Virtue Politics: Soulcraft and Statecraft in Renaissance Italy by James Hankins - review by Bijan Omrani

Bijan Omrani

Good Rule Hunting

Virtue Politics: Soulcraft and Statecraft in Renaissance Italy


Belknap Press 784pp £36.95 order from our bookshop

If anyone thinks that we live in a uniquely degraded political age, let them spare a thought for late medieval Italy. Consider, for example, Galeazzo II Visconti, who secured his rule over Milan in the 1350s by inventing the Quaresima torture protocol, a carefully designed forty-day programme of public torture – including eye-gouging, stretching on the rack, flaying and multiple amputation – to intimidate opponents of his rule; or his later successor Gian Maria Visconti, whose preferred means of executing criminals was to feed them alive to his hunting dogs.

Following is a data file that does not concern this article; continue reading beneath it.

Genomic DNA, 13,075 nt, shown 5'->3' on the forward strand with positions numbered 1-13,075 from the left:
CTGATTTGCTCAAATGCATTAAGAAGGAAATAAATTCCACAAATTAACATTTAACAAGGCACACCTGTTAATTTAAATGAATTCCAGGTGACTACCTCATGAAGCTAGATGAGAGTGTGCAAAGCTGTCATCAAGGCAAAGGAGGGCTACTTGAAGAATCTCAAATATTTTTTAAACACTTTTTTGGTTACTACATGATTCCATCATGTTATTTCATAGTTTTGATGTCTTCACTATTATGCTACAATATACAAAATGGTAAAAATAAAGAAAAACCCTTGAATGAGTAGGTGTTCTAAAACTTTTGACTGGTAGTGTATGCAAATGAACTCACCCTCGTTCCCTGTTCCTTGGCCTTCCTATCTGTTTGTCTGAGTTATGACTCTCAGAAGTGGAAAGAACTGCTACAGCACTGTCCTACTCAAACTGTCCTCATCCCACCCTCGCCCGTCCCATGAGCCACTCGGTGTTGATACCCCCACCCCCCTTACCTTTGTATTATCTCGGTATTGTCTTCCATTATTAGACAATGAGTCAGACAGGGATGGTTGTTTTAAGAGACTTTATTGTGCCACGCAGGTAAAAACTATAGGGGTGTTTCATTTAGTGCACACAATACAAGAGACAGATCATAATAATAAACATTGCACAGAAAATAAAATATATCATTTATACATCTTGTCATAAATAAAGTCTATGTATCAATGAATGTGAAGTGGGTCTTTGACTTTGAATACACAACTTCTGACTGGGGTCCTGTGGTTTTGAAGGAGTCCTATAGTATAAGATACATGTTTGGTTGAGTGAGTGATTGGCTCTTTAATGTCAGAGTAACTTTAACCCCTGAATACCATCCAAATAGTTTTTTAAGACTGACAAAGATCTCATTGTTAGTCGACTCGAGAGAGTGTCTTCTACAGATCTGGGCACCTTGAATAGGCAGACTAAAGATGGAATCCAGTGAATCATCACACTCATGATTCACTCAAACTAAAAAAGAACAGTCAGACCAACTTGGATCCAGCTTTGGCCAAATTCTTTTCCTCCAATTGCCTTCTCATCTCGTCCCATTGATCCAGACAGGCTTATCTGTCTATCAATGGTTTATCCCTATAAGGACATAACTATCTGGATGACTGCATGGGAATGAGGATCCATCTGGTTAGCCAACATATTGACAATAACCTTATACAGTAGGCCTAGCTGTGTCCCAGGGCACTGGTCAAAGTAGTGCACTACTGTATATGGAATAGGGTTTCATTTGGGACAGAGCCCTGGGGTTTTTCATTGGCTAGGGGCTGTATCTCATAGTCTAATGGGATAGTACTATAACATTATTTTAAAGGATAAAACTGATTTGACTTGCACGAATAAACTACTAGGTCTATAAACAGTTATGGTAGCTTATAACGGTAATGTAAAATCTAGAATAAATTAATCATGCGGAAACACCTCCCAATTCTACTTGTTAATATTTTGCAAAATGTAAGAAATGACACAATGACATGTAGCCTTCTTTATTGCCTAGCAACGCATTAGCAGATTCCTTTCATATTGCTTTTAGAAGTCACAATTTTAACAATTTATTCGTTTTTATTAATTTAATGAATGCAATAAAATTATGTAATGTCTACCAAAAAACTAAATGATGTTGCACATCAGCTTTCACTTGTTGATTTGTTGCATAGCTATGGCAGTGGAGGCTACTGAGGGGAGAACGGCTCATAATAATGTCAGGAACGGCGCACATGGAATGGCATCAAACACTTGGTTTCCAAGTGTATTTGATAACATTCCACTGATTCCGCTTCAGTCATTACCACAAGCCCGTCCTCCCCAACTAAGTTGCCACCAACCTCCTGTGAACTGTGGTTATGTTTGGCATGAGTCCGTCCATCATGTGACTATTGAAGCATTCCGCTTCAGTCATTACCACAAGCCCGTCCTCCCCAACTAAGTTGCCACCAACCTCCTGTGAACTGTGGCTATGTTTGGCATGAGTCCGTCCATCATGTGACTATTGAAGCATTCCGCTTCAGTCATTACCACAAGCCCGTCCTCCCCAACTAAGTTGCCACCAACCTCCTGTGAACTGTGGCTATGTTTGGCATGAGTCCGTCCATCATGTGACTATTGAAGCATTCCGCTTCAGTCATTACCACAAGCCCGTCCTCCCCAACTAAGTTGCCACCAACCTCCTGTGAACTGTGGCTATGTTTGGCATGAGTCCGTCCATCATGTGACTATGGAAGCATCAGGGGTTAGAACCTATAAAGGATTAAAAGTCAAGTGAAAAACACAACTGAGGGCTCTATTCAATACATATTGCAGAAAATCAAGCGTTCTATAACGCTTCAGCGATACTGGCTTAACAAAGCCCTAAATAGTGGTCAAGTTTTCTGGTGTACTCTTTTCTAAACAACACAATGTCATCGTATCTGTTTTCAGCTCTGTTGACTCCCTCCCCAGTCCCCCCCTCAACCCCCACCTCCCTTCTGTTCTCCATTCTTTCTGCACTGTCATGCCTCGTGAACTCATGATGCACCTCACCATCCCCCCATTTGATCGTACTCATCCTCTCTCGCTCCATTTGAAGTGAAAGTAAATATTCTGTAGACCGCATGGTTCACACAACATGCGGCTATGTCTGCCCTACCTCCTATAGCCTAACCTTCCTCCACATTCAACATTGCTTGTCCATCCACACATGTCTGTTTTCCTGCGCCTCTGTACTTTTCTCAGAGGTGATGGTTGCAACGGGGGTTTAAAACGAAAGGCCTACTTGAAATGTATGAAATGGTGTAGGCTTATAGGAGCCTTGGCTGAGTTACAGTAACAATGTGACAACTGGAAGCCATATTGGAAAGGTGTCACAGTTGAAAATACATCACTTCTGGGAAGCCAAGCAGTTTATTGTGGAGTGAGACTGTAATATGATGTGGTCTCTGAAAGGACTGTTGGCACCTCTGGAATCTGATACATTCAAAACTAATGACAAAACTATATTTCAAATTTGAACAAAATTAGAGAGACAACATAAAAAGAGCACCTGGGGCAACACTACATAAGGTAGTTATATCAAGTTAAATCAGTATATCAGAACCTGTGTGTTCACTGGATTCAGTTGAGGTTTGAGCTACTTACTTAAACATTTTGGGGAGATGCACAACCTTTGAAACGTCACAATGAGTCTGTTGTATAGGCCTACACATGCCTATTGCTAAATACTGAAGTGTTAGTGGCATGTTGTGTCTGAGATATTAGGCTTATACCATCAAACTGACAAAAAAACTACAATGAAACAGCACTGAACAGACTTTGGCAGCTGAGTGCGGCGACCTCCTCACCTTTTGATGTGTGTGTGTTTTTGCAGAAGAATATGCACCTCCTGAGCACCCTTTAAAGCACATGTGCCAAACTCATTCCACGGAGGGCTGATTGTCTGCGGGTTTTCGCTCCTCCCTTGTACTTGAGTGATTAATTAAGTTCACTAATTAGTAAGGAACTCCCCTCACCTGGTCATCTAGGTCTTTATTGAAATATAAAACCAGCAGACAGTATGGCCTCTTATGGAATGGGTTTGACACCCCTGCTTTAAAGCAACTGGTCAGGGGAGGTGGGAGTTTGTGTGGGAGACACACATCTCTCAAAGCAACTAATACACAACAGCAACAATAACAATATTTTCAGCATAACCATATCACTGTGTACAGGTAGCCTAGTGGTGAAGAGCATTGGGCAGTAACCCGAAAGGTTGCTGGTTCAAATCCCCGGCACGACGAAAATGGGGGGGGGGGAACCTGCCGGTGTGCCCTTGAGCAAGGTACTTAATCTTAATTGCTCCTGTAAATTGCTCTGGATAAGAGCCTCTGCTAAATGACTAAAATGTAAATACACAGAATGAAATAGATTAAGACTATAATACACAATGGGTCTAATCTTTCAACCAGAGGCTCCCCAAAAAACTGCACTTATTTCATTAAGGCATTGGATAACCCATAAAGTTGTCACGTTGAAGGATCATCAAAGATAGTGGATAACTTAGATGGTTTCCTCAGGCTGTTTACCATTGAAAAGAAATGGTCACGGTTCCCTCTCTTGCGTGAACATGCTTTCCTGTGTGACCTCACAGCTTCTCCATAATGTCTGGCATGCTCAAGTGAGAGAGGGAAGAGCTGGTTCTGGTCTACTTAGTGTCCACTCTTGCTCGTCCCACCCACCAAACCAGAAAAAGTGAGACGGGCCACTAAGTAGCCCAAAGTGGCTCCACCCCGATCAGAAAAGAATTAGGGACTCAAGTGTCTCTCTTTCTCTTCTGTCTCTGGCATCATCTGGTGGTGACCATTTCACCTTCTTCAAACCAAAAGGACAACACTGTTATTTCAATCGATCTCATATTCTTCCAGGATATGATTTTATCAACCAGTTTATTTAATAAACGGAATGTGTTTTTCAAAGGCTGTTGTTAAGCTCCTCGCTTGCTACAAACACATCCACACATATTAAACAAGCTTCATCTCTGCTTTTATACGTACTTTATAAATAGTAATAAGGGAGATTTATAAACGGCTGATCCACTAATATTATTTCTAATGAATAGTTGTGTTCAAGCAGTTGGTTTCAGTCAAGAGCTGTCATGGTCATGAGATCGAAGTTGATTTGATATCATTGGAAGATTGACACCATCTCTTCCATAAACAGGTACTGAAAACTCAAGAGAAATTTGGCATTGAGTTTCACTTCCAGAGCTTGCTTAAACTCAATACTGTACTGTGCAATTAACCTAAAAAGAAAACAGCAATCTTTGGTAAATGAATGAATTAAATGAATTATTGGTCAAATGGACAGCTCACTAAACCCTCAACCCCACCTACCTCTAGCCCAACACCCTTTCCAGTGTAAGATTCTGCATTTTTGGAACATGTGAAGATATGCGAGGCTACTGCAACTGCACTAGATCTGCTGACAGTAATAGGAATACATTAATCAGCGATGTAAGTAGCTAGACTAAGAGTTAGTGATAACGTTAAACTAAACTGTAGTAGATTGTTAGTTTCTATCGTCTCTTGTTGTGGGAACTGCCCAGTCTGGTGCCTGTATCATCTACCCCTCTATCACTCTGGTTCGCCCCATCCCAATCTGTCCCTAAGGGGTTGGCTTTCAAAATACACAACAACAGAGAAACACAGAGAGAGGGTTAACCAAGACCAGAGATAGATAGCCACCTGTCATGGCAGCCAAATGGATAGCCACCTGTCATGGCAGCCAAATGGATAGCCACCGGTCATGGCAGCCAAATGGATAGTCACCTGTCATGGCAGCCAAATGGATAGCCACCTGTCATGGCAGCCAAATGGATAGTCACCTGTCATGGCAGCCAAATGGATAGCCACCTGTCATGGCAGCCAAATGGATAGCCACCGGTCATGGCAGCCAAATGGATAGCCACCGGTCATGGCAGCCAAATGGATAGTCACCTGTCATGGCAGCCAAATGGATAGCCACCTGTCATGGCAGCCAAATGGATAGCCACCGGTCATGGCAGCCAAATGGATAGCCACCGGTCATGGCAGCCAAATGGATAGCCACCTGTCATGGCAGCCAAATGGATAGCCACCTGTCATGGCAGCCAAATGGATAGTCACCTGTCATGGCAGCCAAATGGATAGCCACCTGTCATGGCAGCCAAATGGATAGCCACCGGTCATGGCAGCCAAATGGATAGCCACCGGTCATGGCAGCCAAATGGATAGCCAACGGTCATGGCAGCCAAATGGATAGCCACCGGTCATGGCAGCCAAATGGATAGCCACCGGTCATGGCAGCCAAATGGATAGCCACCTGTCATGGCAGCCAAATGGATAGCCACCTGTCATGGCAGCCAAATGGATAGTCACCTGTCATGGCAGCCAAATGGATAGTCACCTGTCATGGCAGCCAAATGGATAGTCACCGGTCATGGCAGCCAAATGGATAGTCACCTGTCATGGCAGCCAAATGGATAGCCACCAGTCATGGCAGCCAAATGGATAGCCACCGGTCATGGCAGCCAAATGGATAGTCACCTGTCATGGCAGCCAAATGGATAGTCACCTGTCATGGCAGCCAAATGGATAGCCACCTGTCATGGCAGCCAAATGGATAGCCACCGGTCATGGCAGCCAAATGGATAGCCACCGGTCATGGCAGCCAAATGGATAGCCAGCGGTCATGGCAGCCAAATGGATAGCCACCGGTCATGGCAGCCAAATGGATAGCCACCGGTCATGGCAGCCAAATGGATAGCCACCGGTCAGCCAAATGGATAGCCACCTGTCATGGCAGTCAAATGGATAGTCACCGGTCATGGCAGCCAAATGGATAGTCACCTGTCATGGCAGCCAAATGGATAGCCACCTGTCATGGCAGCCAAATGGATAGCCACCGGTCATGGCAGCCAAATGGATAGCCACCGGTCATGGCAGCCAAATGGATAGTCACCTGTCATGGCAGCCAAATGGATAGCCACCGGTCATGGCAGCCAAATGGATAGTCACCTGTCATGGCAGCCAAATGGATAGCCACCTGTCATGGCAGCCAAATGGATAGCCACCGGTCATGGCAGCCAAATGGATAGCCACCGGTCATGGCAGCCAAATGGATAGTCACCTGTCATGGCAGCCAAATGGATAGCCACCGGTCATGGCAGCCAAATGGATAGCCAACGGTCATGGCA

For many Italian literati of this time, including Petrarch and Boccaccio, the disagreeable nature of the political classes was the cause of many of the travails that faced the peninsula. Italy was reeling not only from the effects of the Black Death but also from frequent wars, tyranny and social

Sign Up to our newsletter

Receive free articles, highlights from the archive, news, details of prizes, and much more.

The Incomparible Monsignor

Kafka Drawings

Follow Literary Review on Twitter